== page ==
The Condor, the Hummingbird and the Shepherd Girl

(This story was told to me by Fr. Percy Chipana, an Aymara
Indian with whom I worked during my years in Ilave, Peru.)

When our ancestors first came to live on this high plain, the animals were different. They say the horse was the size of a dog; the fox even smaller--as tiny as a mouse. But some animals were larger than they are now. For example, the hummingbird was big as full-grown rabbit. And the mightiest bird of all was the condor. And those were magic days, because sometimes animals could change shapes and talk with people.

One day a shepherd girl was watching her llamas and gathering berries. As she reached for a red huckleberry, the bush moved suddenly. She saw a young man standing behind it. At least she thought it was a boy. Actually it was the condor who changed his shape and said to her, "What are you doing, pretty sherpherdess?"

She knew she wasn't supposed to talk to strangers, especially young men, but the boy was so handsome she said bashfully, "I'm picking huckleberries. They are small and it takes so long to fill a basket."

"Can I help you?" he asked in a polite voice.

She hesitated, but then said, "Okay." The condor-boy began gathering berries so fast that in no time he filled both her baskets. "You picked them so fast," She said, "Now I don't have anything to do."

"Let's play carga, cargitas" he suggested.

Timid, but curious, she asked, "What's that?"

"Well, first I carry you, then you carry me," he explained.

"I don't know," she said.

"Come on." he said. "It's fun." He turned his back and she climbed on. It was fun. In fact, she wasn't even thinking about her llamas and berries.

Then suddenly he said, "Okay, it's your turn to carry me."

"But you're heavy and I'm just a girl."

"Just try," he said. Before she knew it he was perched on her back. He didn't seem so heavy at all. Then he got lighter and lighter and the girl found herself being lifted off the ground. The boy had changed back to a condor and he was flying with the shepherd girl in his claws.

"Put me down," she begged. "I'm scared of being so high."

He tried to reassure her, "Don't worry. I won't drop you." But he flew higher and higher so her llamas looked like ants. Finally they disappeared from sight. They were heading for a high mountain. Just when she thought they were going to crash into the rock, the condor released her. Plunk. She landed in a huge nest.

"Take me back home," she cried. "My dad will wonder where I am and the llamas will get lost."

"I'll take care of you," the condor said. "And I'll make you princess of this whole mountain." But she didn't feel like a princess because all the condor had for a blanket was some moss and old feathers.

In the morning she said, "Take me home, I'm hungry."

The condor said, "I'll bring you some food." When he left the girl looked out of the nest. It was a sheer drop, hundreds of feet down. She felt dizzy and she quickly put her head back in. When she looked up, she saw a ledge so high she couldn't reach even if she jumped. She thought, " I wish I would have obeyed my dad and not talked to strangers."

Soon the condor returned. He was carrying some field mice in his beak. "I can't eat those," she said.

"They're good," he said. He tore one open for her, then started swallowing several himself.

At that moment the hummingbird flew over. He felt sorry for her because she was crying. He dropped down and landed on the side of the nest. "Mighty Condor," he said, "You are the fiercest of the birds and I am only a clumbsy nectar-gatherer. Still if I may make a suggestion to your great majesty."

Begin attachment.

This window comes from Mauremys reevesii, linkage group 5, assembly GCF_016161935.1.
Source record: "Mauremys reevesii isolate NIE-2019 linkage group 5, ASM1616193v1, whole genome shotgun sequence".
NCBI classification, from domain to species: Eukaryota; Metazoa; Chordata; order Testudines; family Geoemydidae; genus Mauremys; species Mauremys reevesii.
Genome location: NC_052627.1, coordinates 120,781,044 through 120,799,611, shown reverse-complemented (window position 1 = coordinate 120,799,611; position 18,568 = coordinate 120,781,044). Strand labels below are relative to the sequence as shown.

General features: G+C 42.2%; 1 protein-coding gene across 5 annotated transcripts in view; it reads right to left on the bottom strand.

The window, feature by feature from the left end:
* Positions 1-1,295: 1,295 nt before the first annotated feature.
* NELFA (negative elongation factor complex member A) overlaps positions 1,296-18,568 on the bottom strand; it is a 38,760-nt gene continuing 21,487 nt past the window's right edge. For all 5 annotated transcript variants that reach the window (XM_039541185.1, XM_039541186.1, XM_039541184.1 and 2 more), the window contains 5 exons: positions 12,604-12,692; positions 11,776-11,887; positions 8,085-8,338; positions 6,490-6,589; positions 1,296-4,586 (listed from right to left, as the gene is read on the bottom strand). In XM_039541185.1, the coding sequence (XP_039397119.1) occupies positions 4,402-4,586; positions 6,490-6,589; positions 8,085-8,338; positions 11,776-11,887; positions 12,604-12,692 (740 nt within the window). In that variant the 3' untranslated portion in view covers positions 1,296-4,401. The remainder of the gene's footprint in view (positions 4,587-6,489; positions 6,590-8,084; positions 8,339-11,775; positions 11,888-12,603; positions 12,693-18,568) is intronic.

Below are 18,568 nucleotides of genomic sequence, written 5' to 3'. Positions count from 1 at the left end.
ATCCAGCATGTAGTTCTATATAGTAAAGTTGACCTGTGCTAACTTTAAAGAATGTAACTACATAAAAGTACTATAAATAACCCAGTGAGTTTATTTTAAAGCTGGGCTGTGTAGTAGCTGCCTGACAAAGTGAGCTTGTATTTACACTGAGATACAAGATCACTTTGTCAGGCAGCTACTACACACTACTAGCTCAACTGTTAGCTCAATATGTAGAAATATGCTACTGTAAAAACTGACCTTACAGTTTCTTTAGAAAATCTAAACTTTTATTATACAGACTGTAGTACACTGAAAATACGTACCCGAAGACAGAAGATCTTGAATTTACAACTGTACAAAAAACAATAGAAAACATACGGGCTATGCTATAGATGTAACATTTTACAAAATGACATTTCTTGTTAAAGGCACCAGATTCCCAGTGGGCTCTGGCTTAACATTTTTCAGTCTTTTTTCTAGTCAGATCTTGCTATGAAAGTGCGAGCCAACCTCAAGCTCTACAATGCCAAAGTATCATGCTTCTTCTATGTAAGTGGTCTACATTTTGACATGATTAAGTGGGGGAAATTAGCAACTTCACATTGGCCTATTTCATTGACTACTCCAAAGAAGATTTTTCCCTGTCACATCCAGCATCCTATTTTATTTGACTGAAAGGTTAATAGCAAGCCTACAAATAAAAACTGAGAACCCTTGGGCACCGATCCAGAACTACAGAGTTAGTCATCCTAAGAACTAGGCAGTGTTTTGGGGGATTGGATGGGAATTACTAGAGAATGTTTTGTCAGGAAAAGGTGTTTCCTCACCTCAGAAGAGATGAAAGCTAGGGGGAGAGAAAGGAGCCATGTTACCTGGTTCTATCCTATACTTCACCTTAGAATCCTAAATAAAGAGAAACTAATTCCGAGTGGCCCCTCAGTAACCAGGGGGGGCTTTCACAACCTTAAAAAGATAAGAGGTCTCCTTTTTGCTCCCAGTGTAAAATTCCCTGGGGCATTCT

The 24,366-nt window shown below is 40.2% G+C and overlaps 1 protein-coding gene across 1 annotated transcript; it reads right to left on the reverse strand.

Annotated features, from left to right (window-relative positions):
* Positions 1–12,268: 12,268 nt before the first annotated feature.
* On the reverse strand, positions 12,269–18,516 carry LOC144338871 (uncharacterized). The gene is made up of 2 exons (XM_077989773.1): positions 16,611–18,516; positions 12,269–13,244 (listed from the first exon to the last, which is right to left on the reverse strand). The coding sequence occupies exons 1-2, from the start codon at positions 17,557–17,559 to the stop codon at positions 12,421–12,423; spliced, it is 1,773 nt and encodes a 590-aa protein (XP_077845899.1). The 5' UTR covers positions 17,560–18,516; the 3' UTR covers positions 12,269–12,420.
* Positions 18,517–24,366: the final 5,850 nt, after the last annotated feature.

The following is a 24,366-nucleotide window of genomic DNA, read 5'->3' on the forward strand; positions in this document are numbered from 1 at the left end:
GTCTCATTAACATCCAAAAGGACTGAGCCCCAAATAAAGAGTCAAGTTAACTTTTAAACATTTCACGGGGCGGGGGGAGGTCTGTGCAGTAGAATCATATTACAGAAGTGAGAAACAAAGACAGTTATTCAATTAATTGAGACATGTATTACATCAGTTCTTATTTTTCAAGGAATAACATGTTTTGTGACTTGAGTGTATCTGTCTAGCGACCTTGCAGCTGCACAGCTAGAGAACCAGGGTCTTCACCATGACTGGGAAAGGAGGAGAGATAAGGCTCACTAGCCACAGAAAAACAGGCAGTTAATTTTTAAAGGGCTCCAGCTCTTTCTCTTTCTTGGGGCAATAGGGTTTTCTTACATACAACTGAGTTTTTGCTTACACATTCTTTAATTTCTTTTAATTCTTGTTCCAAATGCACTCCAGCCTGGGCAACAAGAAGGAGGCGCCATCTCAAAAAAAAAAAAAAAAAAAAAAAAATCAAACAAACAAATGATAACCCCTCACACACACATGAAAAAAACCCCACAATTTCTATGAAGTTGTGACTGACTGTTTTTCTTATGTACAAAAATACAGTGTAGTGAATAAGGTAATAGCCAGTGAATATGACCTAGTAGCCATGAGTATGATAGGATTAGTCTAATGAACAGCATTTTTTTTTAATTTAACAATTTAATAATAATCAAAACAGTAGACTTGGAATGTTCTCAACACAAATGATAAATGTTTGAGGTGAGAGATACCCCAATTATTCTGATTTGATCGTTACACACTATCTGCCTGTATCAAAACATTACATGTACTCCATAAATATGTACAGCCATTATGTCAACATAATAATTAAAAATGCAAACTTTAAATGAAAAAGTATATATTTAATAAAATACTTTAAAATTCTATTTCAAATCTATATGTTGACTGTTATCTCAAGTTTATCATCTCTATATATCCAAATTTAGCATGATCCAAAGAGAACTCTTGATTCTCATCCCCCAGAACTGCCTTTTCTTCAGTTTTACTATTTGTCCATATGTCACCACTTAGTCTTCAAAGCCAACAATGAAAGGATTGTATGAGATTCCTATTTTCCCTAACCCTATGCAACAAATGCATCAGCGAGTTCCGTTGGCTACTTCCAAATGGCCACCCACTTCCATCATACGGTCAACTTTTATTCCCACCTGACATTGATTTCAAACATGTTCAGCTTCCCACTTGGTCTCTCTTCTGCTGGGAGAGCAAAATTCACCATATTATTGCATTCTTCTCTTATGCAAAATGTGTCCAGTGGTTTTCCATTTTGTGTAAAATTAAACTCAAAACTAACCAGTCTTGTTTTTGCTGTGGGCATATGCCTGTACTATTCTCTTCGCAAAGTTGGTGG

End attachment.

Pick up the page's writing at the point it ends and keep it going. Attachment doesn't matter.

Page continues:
"Speak," he said in his deepest condor voice.

"Mighty condor," he said, "The girl needs cooked meat. And I saw over the jagged mountain, down the green valley the humans are roasting an alpaca."

The condor flew off without a word. When he was out of sight, the hummingbird said, "Quick! Follow me." He showed the girl a narrow path leading down the mountain. When she looked down, she froze. The hummingbird stretched back his wing; she grabbed a feather and followed, trying to keep her eyes straight ahead. He led her all the way home to her dad. He ran out to hug her, but he also gave her such an angry look that she said she would never disobey him again.

Meanwhile the condor started back to the mountain. He was angry because there was no alpaca roast in any of the valleys. When he found the nest empty, he became even more furious. He shook his wings and and opened his terrible condor jaws. "The humming bird!" he screeched. "The hummingbird betrayed me."

He began circling and soon spied the hummingbird walking through flowers, dipping out nectar with his long pointed beak. He saw the condor's shadow and tried to escape, but he was no match. "You little traitor," said the condor. He held the hummingbird between his claws, ripped him into fifty pieces and swallowed them.

That night as the condor lay in his nest, he felt bad that he had lost the girl, but he thought "At least I got revenge on that fool humingbird." He slept, but then woke when the full moon was halfway across the sky. He felt a jabbing pain in his stomach like fifty small knives. The pain grew excruciating and to his horror he saw his stomach beginning to open. One tiny hummingbird flew out, then the other forty-nine.

The next day the shepherd girl was again watching her llamas. She saw a beautiful sight. Darting among the flowers, stopping just long enough to pull nectar from each were tiny birds with long sharp beaks. They did not speak, but as they moved from flower to flower, the shepherd girl knew they were the offspring of the hummingbird who had rescued her.

by Fr. Phil Bloom


Marina and the Babies.